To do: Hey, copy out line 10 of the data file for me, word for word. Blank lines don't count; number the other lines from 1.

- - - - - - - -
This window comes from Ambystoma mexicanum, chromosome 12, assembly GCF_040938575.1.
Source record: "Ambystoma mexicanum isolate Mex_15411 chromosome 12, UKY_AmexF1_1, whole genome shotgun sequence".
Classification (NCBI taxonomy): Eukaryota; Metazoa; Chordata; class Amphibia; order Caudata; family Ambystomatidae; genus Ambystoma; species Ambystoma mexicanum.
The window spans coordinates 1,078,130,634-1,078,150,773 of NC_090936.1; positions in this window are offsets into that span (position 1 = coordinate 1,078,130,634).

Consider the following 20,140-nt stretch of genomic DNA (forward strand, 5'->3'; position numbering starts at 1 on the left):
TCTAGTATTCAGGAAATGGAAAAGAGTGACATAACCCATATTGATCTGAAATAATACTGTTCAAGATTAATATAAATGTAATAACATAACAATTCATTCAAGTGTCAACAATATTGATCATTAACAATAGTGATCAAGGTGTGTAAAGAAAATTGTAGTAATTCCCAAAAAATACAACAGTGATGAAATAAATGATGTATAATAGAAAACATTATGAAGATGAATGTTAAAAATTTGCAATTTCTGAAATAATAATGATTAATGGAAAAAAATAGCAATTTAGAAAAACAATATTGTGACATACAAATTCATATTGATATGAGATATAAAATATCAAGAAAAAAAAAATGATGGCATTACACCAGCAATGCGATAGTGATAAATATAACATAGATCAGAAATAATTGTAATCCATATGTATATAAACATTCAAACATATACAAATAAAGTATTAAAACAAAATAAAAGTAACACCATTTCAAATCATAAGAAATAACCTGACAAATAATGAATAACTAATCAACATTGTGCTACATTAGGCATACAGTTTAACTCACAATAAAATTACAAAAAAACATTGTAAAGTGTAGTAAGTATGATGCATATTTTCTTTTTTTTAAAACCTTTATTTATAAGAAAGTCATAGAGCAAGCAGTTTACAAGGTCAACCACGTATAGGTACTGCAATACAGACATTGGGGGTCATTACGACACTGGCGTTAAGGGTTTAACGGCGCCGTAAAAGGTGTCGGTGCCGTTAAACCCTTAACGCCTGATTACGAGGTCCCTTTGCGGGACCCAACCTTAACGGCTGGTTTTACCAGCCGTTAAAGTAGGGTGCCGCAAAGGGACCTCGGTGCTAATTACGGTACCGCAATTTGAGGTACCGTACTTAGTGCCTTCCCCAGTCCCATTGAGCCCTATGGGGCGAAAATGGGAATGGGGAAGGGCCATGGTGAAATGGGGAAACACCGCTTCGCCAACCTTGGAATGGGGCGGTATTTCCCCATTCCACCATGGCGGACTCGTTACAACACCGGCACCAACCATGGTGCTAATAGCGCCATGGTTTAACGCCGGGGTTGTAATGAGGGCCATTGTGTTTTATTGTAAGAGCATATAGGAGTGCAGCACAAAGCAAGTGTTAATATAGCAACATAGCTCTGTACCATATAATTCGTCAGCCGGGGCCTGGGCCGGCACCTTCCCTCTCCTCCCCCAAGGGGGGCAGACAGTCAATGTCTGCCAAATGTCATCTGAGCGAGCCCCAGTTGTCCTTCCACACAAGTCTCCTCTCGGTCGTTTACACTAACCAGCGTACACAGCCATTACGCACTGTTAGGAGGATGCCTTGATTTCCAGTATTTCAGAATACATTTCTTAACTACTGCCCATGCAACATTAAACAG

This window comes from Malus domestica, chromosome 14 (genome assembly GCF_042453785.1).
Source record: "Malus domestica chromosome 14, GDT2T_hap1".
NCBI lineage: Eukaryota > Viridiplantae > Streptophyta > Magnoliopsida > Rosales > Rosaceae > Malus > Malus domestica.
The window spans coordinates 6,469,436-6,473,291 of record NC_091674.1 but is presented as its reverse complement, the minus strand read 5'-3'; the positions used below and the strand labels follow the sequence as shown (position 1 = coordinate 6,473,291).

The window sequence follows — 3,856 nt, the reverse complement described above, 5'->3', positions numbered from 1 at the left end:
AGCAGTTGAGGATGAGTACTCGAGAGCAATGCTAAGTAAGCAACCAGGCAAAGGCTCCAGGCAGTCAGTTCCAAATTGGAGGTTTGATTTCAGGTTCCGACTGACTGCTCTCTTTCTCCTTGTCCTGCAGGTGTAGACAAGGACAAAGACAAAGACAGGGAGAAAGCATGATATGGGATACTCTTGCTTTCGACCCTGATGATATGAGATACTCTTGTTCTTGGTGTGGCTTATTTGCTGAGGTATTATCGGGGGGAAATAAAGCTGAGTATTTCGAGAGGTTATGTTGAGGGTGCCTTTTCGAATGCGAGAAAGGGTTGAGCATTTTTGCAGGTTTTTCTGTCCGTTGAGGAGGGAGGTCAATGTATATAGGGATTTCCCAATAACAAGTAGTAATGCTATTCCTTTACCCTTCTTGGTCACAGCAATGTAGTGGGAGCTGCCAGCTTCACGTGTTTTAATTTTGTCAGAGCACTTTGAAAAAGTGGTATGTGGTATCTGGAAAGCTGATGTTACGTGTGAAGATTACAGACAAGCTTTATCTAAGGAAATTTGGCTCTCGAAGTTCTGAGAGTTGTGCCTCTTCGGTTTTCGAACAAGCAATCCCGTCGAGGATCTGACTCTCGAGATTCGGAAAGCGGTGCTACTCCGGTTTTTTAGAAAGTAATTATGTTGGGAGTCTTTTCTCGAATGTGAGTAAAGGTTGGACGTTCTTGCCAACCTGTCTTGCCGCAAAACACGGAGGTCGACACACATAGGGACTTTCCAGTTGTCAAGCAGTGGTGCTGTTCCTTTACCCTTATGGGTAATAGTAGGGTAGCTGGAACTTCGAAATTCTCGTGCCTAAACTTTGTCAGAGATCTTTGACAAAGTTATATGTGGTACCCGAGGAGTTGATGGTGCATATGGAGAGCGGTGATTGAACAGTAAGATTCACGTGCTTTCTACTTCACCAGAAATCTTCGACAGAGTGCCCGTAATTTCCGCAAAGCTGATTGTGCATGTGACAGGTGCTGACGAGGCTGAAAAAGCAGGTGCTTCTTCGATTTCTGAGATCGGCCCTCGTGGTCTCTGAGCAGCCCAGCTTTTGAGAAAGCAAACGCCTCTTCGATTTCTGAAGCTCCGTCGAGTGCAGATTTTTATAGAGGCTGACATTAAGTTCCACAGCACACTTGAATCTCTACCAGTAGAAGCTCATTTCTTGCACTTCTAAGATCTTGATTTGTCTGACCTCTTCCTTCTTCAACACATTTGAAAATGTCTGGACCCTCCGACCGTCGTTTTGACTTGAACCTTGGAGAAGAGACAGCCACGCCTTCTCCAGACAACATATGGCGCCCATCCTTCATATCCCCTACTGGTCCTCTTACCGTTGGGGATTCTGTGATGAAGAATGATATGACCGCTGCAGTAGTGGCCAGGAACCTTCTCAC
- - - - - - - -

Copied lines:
The window spans coordinates 6,469,436-6,473,291 of record NC_091674.1 but is presented as its reverse complement, the minus strand read 5'-3'; the positions used below and the strand labels follow the sequence as shown (position 1 = coordinate 6,473,291).